the DAILY KNIGHT

Debating Distributism & Capitalism - How about Virtue based Socio-Economics, Virtuism?

Justin Haggerty | The Daily Knight

Steel Worker (Barry Kidd Photography)

Last Thursday evening, I tuned into a live debate on Restoring the Faith Media, where John Médaille (author of The Vocation of Business: Social Justice in the Marketplace, and Towards a Truly Free Market; A Distributist Perspective) and Jeff Cassman argued whether distributism or captialism is the more beneficial and efficient socio-economic theory. I couldn't help but contemplate, what if neither of the theories can make that claim?

It's a fitting debate to have near Labor Day, especially as the nation gears up for the 2020 General Election; an election where it appears that capitalism and socialism, Christianity and marxism, rule of law and anarchy are on the ballot.

After listening to the opening dialogues by Médaille and Cassman, and recognizing the historical and philosophical cons to both distributism and capitalism, I posted the following comment to the live video on Facebook:

"We need to get back to the virtuous work ethic, when workers and craftsmen understood their labor as not only a means to support and provide for the family, but also as a form of charity to society and the nation/kingdom. The aesthetic and quality of work was much more profound, experienced longevity, and illustrated a grand beauty. Just look at the buildings, bridges, and Cathedrals of old. Working men also understood their role and responsibility in the larger economic machine. The coal miner in Western PA understood that if he didn't perform a quality and productive job, then the furnaces in Ohio won't ignite, steel workers won't meet their KPIs, the auto workers in Detroit won't build cars and tanks, and America can't compete internationally or defend itself. Men and women used to have pride in how they supported and contributed to the economy and to each other, (their neighbors). Perhaps a more virtuous understanding of economics is what we need to adopt."

The Catholic Missal, 1954 (Catholic Press)

For some time I have held this opinion and observation about the condition of our socio-economic system, and it has only become more clear after transitioning from the military to being a leader in American manufacturing and steel fabrication. The good thing is that people are having these debates and conversations. In my conversations with others, both blue and white-collar alike, I've discovered that I'm not alone in sharing my concerns about this degradation, but other workers often identify the counter system as a nationalistic or populist form of capitalism.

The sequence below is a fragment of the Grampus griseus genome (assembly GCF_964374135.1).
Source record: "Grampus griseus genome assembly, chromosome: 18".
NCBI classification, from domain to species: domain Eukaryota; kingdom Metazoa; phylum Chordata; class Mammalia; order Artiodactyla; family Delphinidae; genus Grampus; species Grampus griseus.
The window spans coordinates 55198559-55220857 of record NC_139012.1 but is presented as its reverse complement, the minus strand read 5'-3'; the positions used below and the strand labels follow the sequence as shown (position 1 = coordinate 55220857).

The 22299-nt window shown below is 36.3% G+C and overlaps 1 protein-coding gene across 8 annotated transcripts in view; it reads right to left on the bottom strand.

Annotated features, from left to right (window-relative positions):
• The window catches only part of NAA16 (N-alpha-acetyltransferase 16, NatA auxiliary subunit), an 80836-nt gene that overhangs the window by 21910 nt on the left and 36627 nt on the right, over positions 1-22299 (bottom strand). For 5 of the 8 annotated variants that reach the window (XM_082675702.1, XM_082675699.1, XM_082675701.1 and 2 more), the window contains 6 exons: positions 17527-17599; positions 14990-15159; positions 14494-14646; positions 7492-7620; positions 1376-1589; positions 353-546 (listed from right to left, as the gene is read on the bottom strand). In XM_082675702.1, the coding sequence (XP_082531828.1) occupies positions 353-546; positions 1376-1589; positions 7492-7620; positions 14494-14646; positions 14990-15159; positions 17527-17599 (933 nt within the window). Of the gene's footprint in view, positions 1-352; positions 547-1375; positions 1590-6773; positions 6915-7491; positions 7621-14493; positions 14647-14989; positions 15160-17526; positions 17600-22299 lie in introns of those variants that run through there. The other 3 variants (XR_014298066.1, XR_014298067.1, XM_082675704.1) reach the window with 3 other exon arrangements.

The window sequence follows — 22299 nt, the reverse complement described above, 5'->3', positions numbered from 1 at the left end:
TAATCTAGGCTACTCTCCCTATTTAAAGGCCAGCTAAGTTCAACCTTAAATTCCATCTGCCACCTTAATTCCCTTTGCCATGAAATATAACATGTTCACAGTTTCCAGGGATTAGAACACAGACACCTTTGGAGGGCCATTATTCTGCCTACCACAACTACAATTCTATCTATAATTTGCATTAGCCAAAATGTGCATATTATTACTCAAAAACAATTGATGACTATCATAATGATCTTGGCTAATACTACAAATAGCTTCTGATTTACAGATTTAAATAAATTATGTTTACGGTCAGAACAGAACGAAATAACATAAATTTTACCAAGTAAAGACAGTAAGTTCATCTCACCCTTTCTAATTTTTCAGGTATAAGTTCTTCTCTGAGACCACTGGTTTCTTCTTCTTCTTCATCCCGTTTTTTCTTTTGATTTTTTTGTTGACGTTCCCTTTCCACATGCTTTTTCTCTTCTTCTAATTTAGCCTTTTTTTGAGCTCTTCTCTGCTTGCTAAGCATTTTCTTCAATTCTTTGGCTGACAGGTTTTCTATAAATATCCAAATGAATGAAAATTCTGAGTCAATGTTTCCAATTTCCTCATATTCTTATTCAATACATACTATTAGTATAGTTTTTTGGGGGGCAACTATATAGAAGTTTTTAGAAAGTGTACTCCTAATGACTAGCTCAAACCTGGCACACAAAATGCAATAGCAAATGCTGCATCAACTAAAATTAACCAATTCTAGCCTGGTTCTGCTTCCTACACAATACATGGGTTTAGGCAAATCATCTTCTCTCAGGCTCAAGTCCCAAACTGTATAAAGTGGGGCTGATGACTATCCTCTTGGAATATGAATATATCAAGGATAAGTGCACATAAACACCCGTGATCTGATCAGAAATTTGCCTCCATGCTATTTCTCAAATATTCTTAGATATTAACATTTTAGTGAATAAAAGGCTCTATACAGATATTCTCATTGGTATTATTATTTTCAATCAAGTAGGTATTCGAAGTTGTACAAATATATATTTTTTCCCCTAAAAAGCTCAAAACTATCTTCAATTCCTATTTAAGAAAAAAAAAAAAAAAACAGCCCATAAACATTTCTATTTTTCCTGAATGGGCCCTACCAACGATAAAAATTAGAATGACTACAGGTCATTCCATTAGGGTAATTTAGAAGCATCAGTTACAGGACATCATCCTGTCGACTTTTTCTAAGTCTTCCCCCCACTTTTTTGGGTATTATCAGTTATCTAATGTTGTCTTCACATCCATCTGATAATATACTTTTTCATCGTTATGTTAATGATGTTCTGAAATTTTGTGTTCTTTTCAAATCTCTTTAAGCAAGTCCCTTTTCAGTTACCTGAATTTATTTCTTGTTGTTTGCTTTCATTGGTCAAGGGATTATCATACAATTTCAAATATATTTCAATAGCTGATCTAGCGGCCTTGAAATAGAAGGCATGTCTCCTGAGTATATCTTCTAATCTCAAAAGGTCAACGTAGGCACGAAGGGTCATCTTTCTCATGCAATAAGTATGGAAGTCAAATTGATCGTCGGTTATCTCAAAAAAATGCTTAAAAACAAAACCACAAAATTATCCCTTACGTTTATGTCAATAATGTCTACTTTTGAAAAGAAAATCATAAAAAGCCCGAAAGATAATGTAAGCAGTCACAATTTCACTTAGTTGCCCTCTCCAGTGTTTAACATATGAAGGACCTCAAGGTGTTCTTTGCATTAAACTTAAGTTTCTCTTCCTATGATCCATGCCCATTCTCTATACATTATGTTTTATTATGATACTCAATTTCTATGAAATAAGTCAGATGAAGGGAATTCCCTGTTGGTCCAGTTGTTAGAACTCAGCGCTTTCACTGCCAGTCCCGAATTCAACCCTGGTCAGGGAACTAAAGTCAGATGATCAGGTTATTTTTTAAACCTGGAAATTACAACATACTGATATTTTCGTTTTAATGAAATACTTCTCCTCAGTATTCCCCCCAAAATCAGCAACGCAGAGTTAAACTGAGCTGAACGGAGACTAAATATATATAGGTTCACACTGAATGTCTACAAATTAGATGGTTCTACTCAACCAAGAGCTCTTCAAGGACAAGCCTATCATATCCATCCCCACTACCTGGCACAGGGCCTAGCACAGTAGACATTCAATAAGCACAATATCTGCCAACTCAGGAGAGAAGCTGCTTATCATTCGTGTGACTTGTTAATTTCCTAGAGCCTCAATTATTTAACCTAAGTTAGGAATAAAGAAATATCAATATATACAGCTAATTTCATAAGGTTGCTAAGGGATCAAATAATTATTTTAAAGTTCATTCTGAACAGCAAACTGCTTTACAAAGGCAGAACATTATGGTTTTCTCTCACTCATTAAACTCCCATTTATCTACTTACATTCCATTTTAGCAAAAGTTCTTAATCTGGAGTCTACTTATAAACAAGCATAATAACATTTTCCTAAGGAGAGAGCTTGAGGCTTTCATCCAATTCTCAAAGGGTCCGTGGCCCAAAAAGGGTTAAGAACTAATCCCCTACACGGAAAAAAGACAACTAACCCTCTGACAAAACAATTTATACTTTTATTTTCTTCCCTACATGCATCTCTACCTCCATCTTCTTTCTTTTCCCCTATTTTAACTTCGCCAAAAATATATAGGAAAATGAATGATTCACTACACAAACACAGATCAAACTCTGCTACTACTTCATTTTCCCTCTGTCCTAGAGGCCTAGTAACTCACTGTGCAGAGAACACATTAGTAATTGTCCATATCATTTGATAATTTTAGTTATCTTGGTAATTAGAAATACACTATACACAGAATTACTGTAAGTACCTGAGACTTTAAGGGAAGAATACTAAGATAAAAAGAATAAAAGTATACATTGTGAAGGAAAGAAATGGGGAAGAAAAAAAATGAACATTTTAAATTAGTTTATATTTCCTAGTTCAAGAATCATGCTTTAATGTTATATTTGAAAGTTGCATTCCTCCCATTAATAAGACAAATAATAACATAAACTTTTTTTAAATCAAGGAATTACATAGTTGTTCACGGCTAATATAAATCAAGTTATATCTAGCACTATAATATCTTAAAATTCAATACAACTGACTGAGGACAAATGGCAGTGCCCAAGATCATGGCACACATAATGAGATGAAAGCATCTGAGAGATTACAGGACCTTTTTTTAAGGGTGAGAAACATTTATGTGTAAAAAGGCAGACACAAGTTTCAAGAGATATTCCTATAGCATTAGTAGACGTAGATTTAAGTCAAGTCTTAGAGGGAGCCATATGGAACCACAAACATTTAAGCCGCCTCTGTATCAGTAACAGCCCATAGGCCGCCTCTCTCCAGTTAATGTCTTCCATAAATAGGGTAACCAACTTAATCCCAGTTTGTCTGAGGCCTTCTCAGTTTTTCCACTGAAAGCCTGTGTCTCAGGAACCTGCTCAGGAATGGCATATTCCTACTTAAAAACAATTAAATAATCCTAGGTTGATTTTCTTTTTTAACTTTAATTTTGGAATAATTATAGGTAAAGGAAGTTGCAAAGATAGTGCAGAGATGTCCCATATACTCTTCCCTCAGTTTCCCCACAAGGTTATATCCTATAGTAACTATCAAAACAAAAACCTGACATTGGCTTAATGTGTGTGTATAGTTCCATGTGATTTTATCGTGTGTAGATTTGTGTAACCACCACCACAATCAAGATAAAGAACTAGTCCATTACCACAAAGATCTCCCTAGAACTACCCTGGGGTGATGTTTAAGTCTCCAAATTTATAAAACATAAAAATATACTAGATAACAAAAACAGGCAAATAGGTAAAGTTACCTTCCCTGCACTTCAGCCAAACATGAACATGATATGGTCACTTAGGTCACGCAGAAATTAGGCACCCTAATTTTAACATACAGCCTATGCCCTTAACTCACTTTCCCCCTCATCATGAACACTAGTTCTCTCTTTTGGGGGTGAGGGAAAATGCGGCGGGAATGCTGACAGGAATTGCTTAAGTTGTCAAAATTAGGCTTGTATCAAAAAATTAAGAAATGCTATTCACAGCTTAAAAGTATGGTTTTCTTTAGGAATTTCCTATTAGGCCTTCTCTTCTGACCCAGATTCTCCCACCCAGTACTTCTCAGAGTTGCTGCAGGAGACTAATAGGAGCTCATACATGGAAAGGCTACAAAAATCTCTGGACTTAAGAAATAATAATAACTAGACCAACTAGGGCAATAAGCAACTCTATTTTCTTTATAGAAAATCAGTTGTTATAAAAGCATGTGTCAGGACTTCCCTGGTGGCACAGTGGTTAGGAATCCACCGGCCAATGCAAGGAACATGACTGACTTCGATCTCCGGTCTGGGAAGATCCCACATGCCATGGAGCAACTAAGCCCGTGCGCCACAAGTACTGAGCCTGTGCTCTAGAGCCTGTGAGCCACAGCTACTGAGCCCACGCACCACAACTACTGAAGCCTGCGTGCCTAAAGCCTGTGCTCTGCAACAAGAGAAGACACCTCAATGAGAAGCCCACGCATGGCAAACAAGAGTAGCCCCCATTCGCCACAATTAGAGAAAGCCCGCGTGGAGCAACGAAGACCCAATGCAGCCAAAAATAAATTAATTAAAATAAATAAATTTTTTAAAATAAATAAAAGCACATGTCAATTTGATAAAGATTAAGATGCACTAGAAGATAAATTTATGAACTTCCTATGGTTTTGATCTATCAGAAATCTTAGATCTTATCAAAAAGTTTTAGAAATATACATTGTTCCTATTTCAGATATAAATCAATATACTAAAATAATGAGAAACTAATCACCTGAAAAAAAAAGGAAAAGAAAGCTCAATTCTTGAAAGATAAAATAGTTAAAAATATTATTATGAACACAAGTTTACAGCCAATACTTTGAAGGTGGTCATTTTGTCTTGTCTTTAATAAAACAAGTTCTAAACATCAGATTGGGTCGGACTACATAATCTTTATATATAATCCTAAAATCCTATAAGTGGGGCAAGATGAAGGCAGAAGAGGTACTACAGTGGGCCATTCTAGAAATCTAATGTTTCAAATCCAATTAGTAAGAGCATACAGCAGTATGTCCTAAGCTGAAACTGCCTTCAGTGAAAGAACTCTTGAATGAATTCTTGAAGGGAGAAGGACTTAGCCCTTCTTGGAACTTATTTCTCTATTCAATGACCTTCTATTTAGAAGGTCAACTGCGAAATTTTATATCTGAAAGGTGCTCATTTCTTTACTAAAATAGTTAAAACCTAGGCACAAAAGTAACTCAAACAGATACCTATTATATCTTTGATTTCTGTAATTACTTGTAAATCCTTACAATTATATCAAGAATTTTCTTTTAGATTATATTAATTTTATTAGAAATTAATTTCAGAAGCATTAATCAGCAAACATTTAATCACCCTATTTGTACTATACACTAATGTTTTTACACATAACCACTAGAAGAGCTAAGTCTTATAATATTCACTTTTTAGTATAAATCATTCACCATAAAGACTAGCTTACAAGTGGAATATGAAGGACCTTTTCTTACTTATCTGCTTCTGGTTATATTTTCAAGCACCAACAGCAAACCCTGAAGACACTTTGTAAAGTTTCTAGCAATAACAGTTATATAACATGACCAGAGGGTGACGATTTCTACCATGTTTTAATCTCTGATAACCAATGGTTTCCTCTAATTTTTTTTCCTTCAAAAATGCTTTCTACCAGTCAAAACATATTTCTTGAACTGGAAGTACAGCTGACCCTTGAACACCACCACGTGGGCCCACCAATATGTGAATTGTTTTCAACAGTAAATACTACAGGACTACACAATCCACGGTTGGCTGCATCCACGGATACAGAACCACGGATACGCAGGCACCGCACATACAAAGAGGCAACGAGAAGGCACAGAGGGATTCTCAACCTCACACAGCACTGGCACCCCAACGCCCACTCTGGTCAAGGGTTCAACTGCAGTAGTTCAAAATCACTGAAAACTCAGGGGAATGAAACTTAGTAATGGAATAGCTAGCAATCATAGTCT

This may explain why President Trump's economics, in addition to it's performance and achievements, has earned much support from lower and middle-class workers, even during the COVID-19 pandemic. However, I wouldn't identify the the counter system in the same fashion, because nationalistic and populist forms of capitalism still foster some disparity and an over emphasis on the accumulation of wealth.

To provide a better analysis, let us start by looking at the ends and means to labor. Labor is a necessary, but not always required, means to provide for oneself and family. A laborer can successfully provide for oneself and family by accumulating earned foodstuffs, goods, livestock, land, assets, and currency; all of which are individual means to bargain for and purchase another. Furthermore, each are means to coordinate security.

It is an important distinction to recognize and understand that land and currency are a means like the rest. Distributism and capitalism, in their over emphasis on the earning and accumulation of land and currency, pervert the means to be a glorified end, losing sight that the ability and responsibility to provide for oneself and family was the original end. For the Lord said to His Apostles, "lay not up to yourselves treasures on earth: where the rust, and moth consume, and where thieves break through and steal. But lay up to yourselves treasures in heaven: where neither the rust nor moth doth consume, and where thieves do not break through, nor steal. For where thy treasure is, there is thy heart also." (Matthew 6:19-21)

Socialism and marxism are no different in the perversion of the means to provide for oneself and family. Not only does a laborer no longer have the freedom to conduct his or her own labor at a market determined wage (means), but the wage (means) is no longer diversely available and it is constrained by regulation and the shortcomings of the economy. For example, we can look at the Soviet Union's prohibition of private land and assets, businesses, and currency. In fact, without those means being diversely available, the other means of foodstuffs, goods, and livestock became in limited supply, causing worse disparity, poverty, and famines in many regions.